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Re: which dhamma texts would you pick?

Post by tiltbillings » Fri Feb 15, 2013 6:23 pm

Ñāṇa wrote:
alan... wrote:why the dhammapada?
It's a useful collection of teachings that cover various aspects of conduct and practice.
It is a very rich and deep text.
>> Do you see a man wise [enlightened/ariya] in his own eyes? There is more hope for a fool than for him.<< -- Proverbs 26:12

This being is bound to samsara, kamma is his means for going beyond. -- SN I, 38.

“Of course it is happening inside your head, Harry, but why on earth should that mean that it is not real?” HPatDH p.723

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Ben
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Re: which dhamma texts would you pick?

Post by Ben » Fri Feb 15, 2013 10:31 pm

ground wrote:Sort of "Survival" books may be more appropriate, books about simply agriculture ... because it is an "island in the middle of nowhere" :sage:
He must mean Australia.
When you get here, he'll see we've had various forms of agriculture for 40,000 years +.
We've also got the tipitaka, commentaries and the storehouse of Theravadin post-canonical literature.
“No lists of things to be done. The day providential to itself. The hour. There is no later. This is later. All things of grace and beauty such that one holds them to one's heart have a common provenance in pain. Their birth in grief and ashes.”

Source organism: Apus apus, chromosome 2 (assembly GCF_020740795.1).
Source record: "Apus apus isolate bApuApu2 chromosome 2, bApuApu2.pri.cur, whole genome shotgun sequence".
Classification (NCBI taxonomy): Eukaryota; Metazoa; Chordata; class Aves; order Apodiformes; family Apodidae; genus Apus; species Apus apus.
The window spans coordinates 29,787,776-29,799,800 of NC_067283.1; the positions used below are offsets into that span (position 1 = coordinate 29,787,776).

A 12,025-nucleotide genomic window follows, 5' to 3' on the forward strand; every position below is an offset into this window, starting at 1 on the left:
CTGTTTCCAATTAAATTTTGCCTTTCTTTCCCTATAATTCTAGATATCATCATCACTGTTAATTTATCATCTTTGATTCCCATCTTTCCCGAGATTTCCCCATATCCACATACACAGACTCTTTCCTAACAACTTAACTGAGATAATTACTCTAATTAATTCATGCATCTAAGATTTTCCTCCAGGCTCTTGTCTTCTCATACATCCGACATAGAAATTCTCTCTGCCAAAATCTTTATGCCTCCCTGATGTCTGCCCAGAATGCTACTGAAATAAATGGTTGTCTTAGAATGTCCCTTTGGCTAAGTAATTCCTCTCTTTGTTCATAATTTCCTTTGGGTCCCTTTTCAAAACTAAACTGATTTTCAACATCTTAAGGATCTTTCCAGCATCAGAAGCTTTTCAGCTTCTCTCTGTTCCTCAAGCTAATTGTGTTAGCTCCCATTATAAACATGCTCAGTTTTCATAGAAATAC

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Learn this from the waters:
in mountain clefts and chasms,
loud gush the streamlets,
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Dhammanando
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Re: which dhamma texts would you pick?

Post by Dhammanando » Fri Feb 15, 2013 11:14 pm

alan... wrote:why the dhammapada? is it a commentary along with it?
There is an old commentary to it, traditionally attributed to Buddhaghosa. The commentary comprises an explanation of the words in each verse, along with some story that ostensibly accounts for the verse's origin. The stories were translated many decades ago by Burlingame as Buddhist Legends, but he left out the arguably much more useful word-commentary. The latter has now been translated by John Ross Carter, but you need to get the right edition. The Ross Carter translation that Ñāṇa linked to is the 112-page edition, with the verses only. For the word-commentary you need to get the 552-page edition by Ross Carter, Mahinda Palihawadana and Jaroslav Pelikan: